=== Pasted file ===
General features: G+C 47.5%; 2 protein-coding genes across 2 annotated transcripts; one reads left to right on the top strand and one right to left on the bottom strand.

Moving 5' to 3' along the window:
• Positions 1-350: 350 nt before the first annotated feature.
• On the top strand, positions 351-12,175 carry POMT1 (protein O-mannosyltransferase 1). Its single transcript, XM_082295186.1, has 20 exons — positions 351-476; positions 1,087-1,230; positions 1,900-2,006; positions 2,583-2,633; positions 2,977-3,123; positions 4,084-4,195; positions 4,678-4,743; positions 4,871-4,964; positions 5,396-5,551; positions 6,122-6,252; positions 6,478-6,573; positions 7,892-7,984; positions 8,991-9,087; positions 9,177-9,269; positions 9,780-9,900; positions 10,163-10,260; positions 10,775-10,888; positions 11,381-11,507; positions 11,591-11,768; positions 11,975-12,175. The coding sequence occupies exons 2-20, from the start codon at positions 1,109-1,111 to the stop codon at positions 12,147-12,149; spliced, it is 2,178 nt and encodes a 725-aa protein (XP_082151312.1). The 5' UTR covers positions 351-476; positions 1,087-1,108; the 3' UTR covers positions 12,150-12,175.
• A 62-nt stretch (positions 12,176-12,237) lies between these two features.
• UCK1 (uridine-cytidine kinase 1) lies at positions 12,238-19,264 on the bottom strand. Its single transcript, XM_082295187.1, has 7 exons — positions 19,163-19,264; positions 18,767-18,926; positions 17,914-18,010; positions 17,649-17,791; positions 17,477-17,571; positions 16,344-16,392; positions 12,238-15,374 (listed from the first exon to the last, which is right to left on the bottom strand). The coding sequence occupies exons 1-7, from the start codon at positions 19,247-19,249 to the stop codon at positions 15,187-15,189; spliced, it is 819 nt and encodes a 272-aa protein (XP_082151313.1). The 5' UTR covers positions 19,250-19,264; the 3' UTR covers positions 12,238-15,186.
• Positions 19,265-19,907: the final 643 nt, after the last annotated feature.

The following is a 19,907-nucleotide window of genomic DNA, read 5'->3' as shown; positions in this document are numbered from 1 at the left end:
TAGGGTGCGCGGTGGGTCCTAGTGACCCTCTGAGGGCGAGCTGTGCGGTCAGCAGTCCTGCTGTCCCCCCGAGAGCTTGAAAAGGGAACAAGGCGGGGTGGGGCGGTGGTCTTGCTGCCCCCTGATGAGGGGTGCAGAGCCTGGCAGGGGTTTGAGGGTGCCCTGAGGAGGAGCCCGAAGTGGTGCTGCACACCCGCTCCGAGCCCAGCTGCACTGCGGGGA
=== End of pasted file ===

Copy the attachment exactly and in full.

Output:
General features: G+C 47.5%; 2 protein-coding genes across 2 annotated transcripts; one reads left to right on the top strand and one right to left on the bottom strand.

Moving 5' to 3' along the window:
• Positions 1-350: 350 nt before the first annotated feature.
• On the top strand, positions 351-12,175 carry POMT1 (protein O-mannosyltransferase 1). Its single transcript, XM_082295186.1, has 20 exons — positions 351-476; positions 1,087-1,230; positions 1,900-2,006; positions 2,583-2,633; positions 2,977-3,123; positions 4,084-4,195; positions 4,678-4,743; positions 4,871-4,964; positions 5,396-5,551; positions 6,122-6,252; positions 6,478-6,573; positions 7,892-7,984; positions 8,991-9,087; positions 9,177-9,269; positions 9,780-9,900; positions 10,163-10,260; positions 10,775-10,888; positions 11,381-11,507; positions 11,591-11,768; positions 11,975-12,175. The coding sequence occupies exons 2-20, from the start codon at positions 1,109-1,111 to the stop codon at positions 12,147-12,149; spliced, it is 2,178 nt and encodes a 725-aa protein (XP_082151312.1). The 5' UTR covers positions 351-476; positions 1,087-1,108; the 3' UTR covers positions 12,150-12,175.
• A 62-nt stretch (positions 12,176-12,237) lies between these two features.
• UCK1 (uridine-cytidine kinase 1) lies at positions 12,238-19,264 on the bottom strand. Its single transcript, XM_082295187.1, has 7 exons — positions 19,163-19,264; positions 18,767-18,926; positions 17,914-18,010; positions 17,649-17,791; positions 17,477-17,571; positions 16,344-16,392; positions 12,238-15,374 (listed from the first exon to the last, which is right to left on the bottom strand). The coding sequence occupies exons 1-7, from the start codon at positions 19,247-19,249 to the stop codon at positions 15,187-15,189; spliced, it is 819 nt and encodes a 272-aa protein (XP_082151313.1). The 5' UTR covers positions 19,250-19,264; the 3' UTR covers positions 12,238-15,186.
• Positions 19,265-19,907: the final 643 nt, after the last annotated feature.

The following is a 19,907-nucleotide window of genomic DNA, read 5'->3' as shown; positions in this document are numbered from 1 at the left end:
TAGGGTGCGCGGTGGGTCCTAGTGACCCTCTGAGGGCGAGCTGTGCGGTCAGCAGTCCTGCTGTCCCCCCGAGAGCTTGAAAAGGGAACAAGGCGGGGTGGGGCGGTGGTCTTGCTGCCCCCTGATGAGGGGTGCAGAGCCTGGCAGGGGTTTGAGGGTGCCCTGAGGAGGAGCCCGAAGTGGTGCTGCACACCCGCTCCGAGCCCAGCTGCACTGCGGGGA